As someone who tends to try to see any situation - political, or in business - as coming down to human beings, my first thoughts when I realised that this has been going on since 2008 is that that is a lot of legal fees for Primark to have to clear their good name. A lot of time, and sleepless nights. I imagined that somewhere, ultimately, there would be one person who had created this brand - even tho countless people worked hard to continue to make it successful - someone who might be a father (or, a mother) with perhaps children, (in this case, possibly even grandchildren - the founder, who is still on the board, is 76) - and it broke my heart when I read the wikipedia story. This is a very impressive company, who are providing inexpensive clothing and other goods for us all.
Yes, I understand that Chanel is Chanel. Good for Chanel.
And I understand about how it's all about the construction, and the quality of fabrics, but - while I hesitate to speak ill of the dead - I can remember, in 2009, being in Harvey Nicks and seeing one of McQueen's dresses - those kind with the digital prints - and the prints on the seams didn't remotely line up. And I looked at the price tag. And it just didn't seem right, somehow. That dress could have fed a family of five for a year, in most of the world's countries, and they couldn't be bothered lining up the patterns on the seams.
And even if I was in one of the top 50 richest families on the planet (which, incidentally, I am not) I STILL wouldn't dress in top to toe Chanel, or any other designer. I have some friends who are royalty, and some are from the wealthiest families on the planet, some are even famous, (no names), and guess what: they still proudly point out, when asked, that they're wearing something from H&M, or Topshop, or, yes, even Primark. (I remember my ex sister in law, a Brit who lives in NY, having returned from London, showing me her stash of Primark goods - she actually introduced me to them, that day at my brother's farmhouse in upstate NY. I can still remember her eyes bulging wildly as she pointed to a skirt and telling me how ridiculously cheap it was - and another item - and another, until finally she ripped open her blouse and pulled her bra strap out and said 'this bra: four pounds. FOUR POUNDS!!)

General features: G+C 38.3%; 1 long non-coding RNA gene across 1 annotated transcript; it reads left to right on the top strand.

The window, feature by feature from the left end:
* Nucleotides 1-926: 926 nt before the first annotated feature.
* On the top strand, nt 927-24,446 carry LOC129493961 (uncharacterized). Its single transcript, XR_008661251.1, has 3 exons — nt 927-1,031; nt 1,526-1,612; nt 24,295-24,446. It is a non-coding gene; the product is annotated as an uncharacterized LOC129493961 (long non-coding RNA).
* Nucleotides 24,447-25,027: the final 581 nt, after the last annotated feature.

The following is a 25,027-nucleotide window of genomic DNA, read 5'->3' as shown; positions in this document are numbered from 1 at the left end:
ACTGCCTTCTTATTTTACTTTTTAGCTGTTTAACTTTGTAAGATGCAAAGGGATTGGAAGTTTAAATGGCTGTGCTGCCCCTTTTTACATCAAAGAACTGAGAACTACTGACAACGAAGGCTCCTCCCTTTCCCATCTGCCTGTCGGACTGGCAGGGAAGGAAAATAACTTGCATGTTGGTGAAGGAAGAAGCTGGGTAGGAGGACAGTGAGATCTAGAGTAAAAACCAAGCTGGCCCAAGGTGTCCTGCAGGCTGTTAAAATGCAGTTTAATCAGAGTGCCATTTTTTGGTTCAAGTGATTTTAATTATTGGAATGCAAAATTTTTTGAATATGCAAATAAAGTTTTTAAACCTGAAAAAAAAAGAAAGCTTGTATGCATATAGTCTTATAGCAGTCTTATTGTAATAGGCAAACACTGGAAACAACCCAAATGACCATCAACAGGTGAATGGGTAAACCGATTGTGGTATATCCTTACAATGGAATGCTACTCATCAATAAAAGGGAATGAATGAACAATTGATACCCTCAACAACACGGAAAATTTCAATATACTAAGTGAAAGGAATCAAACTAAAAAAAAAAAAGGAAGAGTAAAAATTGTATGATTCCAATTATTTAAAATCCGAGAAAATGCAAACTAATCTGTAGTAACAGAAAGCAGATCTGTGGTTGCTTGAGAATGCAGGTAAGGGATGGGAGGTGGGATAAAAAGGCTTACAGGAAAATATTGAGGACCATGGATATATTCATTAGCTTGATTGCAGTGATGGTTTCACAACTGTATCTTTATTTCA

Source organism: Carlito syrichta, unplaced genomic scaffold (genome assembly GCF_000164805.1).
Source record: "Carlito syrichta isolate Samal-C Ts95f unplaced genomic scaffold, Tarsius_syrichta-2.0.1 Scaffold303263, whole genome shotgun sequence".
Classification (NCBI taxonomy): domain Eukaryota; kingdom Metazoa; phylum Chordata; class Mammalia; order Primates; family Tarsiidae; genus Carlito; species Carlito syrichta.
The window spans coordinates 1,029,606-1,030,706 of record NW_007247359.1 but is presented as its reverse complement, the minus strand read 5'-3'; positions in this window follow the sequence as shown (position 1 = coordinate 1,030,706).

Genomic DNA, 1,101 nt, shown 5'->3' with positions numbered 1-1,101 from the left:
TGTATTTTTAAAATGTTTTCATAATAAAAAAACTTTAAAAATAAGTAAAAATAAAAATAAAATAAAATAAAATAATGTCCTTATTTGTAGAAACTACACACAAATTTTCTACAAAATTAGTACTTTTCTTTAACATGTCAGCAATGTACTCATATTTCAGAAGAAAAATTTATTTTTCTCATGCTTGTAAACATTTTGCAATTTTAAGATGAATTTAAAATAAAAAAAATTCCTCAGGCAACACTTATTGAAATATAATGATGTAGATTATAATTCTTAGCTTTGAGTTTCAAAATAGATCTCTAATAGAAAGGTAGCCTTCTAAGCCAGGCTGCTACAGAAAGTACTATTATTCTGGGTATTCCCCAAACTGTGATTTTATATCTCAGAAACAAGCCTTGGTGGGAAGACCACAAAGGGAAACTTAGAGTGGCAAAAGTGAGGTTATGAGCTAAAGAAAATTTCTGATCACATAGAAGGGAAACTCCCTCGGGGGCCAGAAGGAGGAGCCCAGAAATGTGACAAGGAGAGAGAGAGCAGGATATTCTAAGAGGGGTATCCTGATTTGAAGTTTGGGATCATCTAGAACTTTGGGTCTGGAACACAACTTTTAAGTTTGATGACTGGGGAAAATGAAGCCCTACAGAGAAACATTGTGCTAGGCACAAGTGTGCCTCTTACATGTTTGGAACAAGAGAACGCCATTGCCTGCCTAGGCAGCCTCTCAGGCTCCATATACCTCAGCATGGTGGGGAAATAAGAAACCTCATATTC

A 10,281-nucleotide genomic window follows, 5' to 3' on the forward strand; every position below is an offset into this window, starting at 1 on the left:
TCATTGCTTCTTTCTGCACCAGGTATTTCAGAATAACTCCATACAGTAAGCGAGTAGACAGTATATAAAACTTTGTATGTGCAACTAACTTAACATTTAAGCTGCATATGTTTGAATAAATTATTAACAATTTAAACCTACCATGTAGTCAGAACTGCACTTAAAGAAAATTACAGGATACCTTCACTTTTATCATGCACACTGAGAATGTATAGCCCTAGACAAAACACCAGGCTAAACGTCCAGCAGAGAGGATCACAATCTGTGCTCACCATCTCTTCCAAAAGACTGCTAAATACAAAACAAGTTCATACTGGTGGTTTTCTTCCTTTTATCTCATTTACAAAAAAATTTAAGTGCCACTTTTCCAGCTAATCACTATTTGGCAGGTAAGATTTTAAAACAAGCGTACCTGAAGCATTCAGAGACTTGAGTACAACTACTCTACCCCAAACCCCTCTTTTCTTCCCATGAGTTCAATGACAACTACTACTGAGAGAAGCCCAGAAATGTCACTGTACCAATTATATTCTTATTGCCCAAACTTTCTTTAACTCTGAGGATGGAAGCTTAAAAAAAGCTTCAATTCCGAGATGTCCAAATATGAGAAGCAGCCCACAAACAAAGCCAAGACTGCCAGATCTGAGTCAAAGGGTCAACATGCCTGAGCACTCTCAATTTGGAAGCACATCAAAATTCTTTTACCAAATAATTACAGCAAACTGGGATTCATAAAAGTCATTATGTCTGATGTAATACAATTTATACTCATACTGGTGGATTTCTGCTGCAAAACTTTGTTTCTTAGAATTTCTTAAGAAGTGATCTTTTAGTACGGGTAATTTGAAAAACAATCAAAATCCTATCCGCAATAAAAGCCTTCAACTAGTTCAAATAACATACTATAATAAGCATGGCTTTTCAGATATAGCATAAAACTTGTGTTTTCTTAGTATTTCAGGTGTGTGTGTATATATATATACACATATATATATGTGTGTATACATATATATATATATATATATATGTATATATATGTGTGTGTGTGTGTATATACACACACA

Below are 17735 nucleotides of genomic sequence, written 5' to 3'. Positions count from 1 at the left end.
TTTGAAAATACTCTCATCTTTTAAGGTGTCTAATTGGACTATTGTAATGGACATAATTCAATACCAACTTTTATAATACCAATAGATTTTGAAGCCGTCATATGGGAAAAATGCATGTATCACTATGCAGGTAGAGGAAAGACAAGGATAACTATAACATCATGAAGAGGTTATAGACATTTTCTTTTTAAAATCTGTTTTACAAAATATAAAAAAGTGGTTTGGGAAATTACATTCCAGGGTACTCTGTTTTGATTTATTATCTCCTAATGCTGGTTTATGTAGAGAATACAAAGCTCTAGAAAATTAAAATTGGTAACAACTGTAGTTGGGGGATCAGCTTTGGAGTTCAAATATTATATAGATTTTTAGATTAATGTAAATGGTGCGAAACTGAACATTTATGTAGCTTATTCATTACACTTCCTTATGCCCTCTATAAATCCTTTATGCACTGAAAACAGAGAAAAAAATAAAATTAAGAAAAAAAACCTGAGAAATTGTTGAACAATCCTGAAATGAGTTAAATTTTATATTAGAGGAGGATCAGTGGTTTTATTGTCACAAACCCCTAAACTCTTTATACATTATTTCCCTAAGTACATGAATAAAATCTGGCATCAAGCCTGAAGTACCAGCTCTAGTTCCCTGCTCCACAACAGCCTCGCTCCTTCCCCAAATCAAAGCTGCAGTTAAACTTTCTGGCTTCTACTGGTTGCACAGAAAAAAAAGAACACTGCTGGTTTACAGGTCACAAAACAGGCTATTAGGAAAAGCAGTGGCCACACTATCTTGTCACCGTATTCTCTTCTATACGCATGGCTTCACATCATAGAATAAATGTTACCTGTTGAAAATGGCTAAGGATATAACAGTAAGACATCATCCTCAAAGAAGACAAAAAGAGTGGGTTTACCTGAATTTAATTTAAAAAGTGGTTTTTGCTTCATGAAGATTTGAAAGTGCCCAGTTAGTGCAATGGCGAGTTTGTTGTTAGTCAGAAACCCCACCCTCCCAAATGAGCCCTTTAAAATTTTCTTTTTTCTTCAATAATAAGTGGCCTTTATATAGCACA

And - for what it's worth - it was a fabulous bra, at that.
Whew. I'm done. That felt good ; )
So: what do you think? Truthfully. Was the BBC apology reasonable and just? Was it enough? There wasn't any mention, I noticed, about any slap on the wrist to the producer, or any consequences. (When I went thru my own ElleGate hell last winter, for example, altho I was offered compensation, I never got it - or even a proper apology. And the girl at Elle.es, far as I know, has gone unpunished, and her reward is, in a country that was, according to Hachete Filipachhi's lawyers, 'too poor to pay the compensation fee' - she's still got her job! And, I might add: I have nothing but love for the Elle brand, which has since been sold by HF. I always knew it was about two nasty little women, in an office in Madrid - and would never seek revenge on the company, or any of its hard working employees. And I certainly would never seek to distort the truth.)
You can read more about the Primark story on Primark's site, and tell them how you feel.